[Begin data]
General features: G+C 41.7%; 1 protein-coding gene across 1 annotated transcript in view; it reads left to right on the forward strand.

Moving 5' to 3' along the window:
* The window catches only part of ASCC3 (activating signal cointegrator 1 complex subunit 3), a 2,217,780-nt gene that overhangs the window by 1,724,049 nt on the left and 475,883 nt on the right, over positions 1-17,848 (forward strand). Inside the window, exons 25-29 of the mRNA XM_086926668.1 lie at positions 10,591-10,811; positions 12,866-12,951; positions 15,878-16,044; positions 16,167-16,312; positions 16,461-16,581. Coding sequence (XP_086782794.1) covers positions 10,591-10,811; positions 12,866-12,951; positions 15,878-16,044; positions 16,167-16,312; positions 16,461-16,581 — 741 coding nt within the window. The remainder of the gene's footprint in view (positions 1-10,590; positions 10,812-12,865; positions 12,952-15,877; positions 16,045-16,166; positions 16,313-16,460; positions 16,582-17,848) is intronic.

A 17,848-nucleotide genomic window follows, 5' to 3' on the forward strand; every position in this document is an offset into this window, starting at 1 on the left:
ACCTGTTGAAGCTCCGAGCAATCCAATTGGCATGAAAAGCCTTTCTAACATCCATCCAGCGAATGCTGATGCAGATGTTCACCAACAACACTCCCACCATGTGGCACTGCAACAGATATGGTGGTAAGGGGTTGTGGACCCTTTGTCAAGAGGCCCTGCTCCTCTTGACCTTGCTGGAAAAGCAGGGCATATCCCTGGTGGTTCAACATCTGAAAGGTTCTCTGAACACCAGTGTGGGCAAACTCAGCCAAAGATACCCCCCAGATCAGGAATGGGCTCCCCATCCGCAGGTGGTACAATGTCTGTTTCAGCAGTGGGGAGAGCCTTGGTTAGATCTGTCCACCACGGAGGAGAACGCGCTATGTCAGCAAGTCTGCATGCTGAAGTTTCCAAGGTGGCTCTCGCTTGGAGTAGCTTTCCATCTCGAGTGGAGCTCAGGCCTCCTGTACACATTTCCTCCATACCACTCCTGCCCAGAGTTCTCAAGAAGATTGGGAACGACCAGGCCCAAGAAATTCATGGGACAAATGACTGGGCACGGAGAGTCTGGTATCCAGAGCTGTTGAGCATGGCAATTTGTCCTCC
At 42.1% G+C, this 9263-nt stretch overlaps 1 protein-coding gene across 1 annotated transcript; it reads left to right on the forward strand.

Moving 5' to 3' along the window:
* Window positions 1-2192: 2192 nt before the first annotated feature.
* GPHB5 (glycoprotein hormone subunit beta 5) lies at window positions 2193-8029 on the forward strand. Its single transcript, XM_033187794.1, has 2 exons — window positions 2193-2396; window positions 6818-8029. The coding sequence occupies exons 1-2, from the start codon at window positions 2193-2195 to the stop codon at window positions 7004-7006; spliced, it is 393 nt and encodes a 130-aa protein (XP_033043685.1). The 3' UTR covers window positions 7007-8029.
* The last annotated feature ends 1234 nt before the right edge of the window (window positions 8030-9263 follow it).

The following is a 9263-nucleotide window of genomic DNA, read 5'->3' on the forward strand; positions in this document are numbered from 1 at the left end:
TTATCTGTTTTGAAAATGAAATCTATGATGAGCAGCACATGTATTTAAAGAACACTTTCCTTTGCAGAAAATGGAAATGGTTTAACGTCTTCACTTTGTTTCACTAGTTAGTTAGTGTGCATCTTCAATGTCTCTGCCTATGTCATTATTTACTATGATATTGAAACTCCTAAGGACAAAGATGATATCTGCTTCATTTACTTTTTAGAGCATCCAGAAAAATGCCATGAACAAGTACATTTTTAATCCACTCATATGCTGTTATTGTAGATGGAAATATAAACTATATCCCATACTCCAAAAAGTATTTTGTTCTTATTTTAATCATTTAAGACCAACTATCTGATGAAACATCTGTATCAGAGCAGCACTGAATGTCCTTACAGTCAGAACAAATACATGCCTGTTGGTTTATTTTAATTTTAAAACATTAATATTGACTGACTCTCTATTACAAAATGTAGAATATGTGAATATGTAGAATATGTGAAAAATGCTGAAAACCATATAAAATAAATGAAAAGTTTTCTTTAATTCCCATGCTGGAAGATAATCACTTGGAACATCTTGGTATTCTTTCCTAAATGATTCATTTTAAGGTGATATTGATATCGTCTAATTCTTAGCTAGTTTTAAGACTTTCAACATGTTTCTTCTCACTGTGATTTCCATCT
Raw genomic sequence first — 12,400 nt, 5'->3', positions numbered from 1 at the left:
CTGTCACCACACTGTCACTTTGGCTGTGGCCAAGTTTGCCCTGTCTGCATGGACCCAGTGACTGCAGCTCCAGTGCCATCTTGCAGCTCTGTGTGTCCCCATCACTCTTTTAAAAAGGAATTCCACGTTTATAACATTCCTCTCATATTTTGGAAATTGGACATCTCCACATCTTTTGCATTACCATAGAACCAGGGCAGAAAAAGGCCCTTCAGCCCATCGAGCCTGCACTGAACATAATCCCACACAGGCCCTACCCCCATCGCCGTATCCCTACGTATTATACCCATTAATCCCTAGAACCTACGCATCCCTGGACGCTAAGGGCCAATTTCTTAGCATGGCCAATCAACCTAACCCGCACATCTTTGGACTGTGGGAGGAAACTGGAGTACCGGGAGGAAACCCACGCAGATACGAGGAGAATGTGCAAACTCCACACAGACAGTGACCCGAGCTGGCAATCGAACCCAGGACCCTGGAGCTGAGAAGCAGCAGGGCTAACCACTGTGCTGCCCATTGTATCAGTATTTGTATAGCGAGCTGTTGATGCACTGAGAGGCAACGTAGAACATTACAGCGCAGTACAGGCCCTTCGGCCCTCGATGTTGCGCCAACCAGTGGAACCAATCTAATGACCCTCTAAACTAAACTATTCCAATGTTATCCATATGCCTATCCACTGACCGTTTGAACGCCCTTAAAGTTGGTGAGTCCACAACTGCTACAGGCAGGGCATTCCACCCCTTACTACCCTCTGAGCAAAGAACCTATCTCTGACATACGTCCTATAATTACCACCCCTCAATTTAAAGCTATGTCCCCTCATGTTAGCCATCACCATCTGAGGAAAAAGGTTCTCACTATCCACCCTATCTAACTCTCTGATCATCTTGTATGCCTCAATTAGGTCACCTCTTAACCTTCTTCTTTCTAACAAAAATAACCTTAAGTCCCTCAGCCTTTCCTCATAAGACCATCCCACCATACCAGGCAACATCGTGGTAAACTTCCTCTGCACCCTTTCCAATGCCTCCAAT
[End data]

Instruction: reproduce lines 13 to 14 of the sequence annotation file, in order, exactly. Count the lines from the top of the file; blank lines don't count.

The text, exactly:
Raw genomic sequence first — 12,400 nt, 5'->3', positions numbered from 1 at the left:
CTGTCACCACACTGTCACTTTGGCTGTGGCCAAGTTTGCCCTGTCTGCATGGACCCAGTGACTGCAGCTCCAGTGCCATCTTGCAGCTCTGTGTGTCCCCATCACTCTTTTAAAAAGGAATTCCACGTTTATAACATTCCTCTCATATTTTGGAAATTGGACATCTCCACATCTTTTGCATTACCATAGAACCAGGGCAGAAAAAGGCCCTTCAGCCCATCGAGCCTGCACTGAACATAATCCCACACAGGCCCTACCCCCATCGCCGTATCCCTACGTATTATACCCATTAATCCCTAGAACCTACGCATCCCTGGACGCTAAGGGCCAATTTCTTAGCATGGCCAATCAACCTAACCCGCACATCTTTGGACTGTGGGAGGAAACTGGAGTACCGGGAGGAAACCCACGCAGATACGAGGAGAATGTGCAAACTCCACACAGACAGTGACCCGAGCTGGCAATCGAACCCAGGACCCTGGAGCTGAGAAGCAGCAGGGCTAACCACTGTGCTGCCCATTGTATCAGTATTTGTATAGCGAGCTGTTGATGCACTGAGAGGCAACGTAGAACATTACAGCGCAGTACAGGCCCTTCGGCCCTCGATGTTGCGCCAACCAGTGGAACCAATCTAATGACCCTCTAAACTAAACTATTCCAATGTTATCCATATGCCTATCCACTGACCGTTTGAACGCCCTTAAAGTTGGTGAGTCCACAACTGCTACAGGCAGGGCATTCCACCCCTTACTACCCTCTGAGCAAAGAACCTATCTCTGACATACGTCCTATAATTACCACCCCTCAATTTAAAGCTATGTCCCCTCATGTTAGCCATCACCATCTGAGGAAAAAGGTTCTCACTATCCACCCTATCTAACTCTCTGATCATCTTGTATGCCTCAATTAGGTCACCTCTTAACCTTCTTCTTTCTAACAAAAATAACCTTAAGTCCCTCAGCCTTTCCTCATAAGACCATCCCACCATACCAGGCAACATCGTGGTAAACTTCCTCTGCACCCTTTCCAATGCCTCCAAT